For historic reasons, some formats have allowed variants of IRIs that are somewhat less restricted in syntax. This section provides a definition and a name (Legacy Extended IRI or LEIRI) for these variants for easier reference. These variants have to be used with care; they require further processing before being fully interchangeable as IRIs. New protocols and formats SHOULD NOT use Legacy Extended IRIs. Even where Legacy Extended IRIs are allowed, only IRIs fully conforming to the syntax definition in Section 2.2 SHOULD be created, generated, and used. The provisions in this section also apply to Legacy Extended IRI references.

6.1. Legacy Extended IRI Syntax

The syntax of Legacy Extended IRIs is the same as that for IRIs, except that ucschar is redefined as follows:

      ucschar        = " " / "<" / ">" / '"' / "{" / "}" / "|"
      / "\" / "^" / "`" / %x0-1F / %x7F-D7FF
      / %xE000-FFFD / %x10000-10FFFF

The restriction on bidirectional formatting characters in [Bidi] is lifted. The iprivate production becomes redundant.

Likewise, the syntax for Legacy Extended IRI references (LEIRI references) is the same as that for IRI references with the above redefinition of ucschar applied.

Formats that use Legacy Extended IRIs or Legacy Extended IRI references MAY further restrict the characters allowed therein, either implicitly by the fact that the format as such does not allow some characters, or explicitly. An example of a character not allowed implicitly may be the NUL character (U+0000). However, all the characters allowed in IRIs MUST still be allowed.

6.2. Conversion of Legacy Extended IRIs to IRIs

To convert a Legacy Extended IRI (reference) to an IRI (reference), each character allowed in a Legacy Extended IRI (reference) but not allowed in an IRI (reference) (see Section 6.3) MUST be percent-encoded by applying steps 2.1 to 2.3 of Section 3.6.

6.3. Characters Allowed in Legacy Extended IRIs but not in IRIs

This section provides a list of the groups of characters and code points that are allowed in Legacy Extedend IRIs, but are not allowed in IRIs or are allowed in IRIs only in the query part. For each group of characters, advice on the usage of these characters is also given, concentrating on the reasons for why not to use them.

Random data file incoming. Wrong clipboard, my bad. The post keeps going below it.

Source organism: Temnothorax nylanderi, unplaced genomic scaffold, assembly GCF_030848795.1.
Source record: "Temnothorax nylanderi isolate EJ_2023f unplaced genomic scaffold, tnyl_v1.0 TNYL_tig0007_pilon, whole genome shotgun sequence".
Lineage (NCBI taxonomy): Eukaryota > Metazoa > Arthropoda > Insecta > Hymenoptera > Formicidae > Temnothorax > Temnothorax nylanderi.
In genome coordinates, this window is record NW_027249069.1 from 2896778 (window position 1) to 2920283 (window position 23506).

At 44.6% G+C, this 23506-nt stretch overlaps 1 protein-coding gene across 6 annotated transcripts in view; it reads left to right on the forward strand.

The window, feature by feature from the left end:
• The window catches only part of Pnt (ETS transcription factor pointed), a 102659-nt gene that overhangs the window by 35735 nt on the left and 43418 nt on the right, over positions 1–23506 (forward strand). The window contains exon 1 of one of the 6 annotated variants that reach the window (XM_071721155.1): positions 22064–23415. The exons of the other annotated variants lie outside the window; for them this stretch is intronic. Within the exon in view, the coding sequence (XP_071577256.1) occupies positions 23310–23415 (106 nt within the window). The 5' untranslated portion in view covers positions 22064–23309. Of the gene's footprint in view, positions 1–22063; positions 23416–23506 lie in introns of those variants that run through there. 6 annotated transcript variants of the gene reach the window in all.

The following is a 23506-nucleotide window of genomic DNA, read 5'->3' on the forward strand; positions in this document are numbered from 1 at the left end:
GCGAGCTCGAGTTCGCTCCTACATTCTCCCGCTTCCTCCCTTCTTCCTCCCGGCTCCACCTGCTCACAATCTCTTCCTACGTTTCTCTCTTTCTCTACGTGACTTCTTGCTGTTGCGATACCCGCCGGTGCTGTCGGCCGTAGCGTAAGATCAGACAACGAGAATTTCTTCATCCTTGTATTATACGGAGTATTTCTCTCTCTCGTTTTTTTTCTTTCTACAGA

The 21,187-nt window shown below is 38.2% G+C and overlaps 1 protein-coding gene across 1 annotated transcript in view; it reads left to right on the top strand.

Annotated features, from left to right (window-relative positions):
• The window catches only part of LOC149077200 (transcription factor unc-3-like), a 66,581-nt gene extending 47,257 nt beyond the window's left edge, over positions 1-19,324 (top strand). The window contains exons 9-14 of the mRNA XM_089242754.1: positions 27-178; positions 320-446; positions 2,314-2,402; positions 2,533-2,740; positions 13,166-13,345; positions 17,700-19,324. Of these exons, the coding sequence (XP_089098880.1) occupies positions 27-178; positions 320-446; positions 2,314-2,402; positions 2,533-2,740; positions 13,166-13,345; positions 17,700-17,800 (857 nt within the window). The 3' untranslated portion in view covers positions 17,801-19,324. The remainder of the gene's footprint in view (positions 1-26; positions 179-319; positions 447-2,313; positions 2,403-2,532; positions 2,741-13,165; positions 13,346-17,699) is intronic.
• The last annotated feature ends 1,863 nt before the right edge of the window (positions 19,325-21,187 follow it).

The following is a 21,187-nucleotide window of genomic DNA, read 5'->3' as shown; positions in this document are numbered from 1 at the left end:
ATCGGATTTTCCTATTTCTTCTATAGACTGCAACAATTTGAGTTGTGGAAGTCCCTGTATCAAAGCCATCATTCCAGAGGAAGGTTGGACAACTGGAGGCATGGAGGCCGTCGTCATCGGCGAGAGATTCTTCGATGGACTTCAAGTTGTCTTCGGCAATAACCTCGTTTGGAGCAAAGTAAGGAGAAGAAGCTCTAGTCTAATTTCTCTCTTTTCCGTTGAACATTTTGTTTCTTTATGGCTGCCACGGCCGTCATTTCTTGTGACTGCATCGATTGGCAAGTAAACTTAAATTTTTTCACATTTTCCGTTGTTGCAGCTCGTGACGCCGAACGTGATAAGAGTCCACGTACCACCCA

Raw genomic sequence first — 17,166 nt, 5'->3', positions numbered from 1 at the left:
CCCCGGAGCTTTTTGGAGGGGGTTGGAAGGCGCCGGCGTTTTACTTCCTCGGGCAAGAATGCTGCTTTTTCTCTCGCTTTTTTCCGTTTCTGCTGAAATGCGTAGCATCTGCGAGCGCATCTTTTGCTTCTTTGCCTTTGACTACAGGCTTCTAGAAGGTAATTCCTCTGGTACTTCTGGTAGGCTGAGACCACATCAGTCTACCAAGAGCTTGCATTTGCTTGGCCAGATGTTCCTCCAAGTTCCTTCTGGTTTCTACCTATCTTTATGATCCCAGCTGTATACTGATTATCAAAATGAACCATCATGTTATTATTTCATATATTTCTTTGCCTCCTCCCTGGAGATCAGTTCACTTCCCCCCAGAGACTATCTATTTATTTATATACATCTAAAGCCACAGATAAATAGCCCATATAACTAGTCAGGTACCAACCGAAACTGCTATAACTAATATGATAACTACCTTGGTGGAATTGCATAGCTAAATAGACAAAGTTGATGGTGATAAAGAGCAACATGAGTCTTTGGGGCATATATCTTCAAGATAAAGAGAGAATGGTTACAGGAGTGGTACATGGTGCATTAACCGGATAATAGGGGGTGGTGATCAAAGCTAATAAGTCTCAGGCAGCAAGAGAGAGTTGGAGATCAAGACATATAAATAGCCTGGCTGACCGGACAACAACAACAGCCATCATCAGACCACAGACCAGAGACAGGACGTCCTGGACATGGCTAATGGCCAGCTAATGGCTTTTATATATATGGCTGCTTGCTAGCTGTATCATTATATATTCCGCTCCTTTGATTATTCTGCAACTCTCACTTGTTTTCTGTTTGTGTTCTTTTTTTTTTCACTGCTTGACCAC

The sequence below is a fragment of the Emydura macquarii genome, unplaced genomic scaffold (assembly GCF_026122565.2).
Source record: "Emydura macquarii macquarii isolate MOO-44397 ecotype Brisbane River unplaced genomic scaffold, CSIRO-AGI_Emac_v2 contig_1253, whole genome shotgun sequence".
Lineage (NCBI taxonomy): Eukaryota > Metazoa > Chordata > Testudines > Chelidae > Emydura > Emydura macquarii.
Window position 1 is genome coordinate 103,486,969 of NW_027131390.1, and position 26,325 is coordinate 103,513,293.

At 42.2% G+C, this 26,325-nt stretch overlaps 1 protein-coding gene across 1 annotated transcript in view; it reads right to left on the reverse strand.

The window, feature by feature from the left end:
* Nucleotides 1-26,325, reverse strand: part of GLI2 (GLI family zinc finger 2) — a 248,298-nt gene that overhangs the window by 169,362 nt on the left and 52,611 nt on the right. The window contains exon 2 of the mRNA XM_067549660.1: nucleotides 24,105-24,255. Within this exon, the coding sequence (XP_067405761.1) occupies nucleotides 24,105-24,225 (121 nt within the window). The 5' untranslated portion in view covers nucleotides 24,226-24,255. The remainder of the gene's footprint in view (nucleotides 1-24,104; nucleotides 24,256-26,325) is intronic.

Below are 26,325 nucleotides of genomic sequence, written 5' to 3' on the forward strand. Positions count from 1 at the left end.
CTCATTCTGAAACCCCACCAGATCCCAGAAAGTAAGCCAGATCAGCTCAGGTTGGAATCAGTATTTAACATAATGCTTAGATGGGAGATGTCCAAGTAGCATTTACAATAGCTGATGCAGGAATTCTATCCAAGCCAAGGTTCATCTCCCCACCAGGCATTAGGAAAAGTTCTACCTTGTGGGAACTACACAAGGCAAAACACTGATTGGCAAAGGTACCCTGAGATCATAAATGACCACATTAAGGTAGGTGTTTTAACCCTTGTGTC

• Space (U+0020): Some formats and applications use space as a delimiter, e.g. for items in a list. Appendix C of [RFC3986] also mentions that white space may have to be added when displaying or printing long URIs; the same applies to long IRIs. This means that spaces can disappear, or can make the Legacy Extended IRI to be interpreted as two or more separate IRIs.
  • Delimiters "<" (U+003C), ">" (U+003E), and '"' (U+0022): Appendix C of [RFC3986] suggests the use of double-quotes ("") and angle brackets (<>) as delimiters for URIs in plain text. These conventions are often used, and also apply to IRIs. Legacy Extended IRIs using these characters will be cut off at the wrong place.
  • Unwise characters "\" (U+005C), "^" (U+005E), "`" (U+0060), "{" (U+007B), "|" (U+007C), and "}" (U+007D): These characters originally have been excluded from URIs because the respective codepoints are assigned to different graphic characters in some 7-bit or 8-bit encoding. Despite the move to Unicode, some of these characters are still occasionally displayed differently on some systems, e.g. U+005C as a Japanese Yen symbol. Also, the fact that these characters are not used in URIs or IRIs has encouraged their use outside URIs or IRIs in contexts that may include URIs or IRIs. In case a Legacy Extended IRI with such a character is used in such a context, the Legacy Extended IRI will be interpreted piecemeal.
  • The controls (C0 controls, DEL, and C1 controls, #x0 - #x1F #x7F - #x9F): There is no way to transmit these characters reliably except potentially in electronic form. Even when in electronic form, some software components might silently filter out some of these characters, or may stop processing alltogether when encountering some of them. These characters may affect text display in subtle, unnoticable ways or in drastic, global, and irreversible ways depending on the hardware and software involved. The use of some of these characters may allow malicious users to manipulate the display of a Legacy Extended IRI and its context.
  • Bidi formatting characters (U+200E, U+200F, U+202A-202E): These characters affect the display ordering of characters. Displayed Legacy Extended IRIs containing these characters cannot be converted back to electronic form (logical order) unambiguously. These characters may allow malicious users to manipulate the display of a Legacy Extended IRI and its context.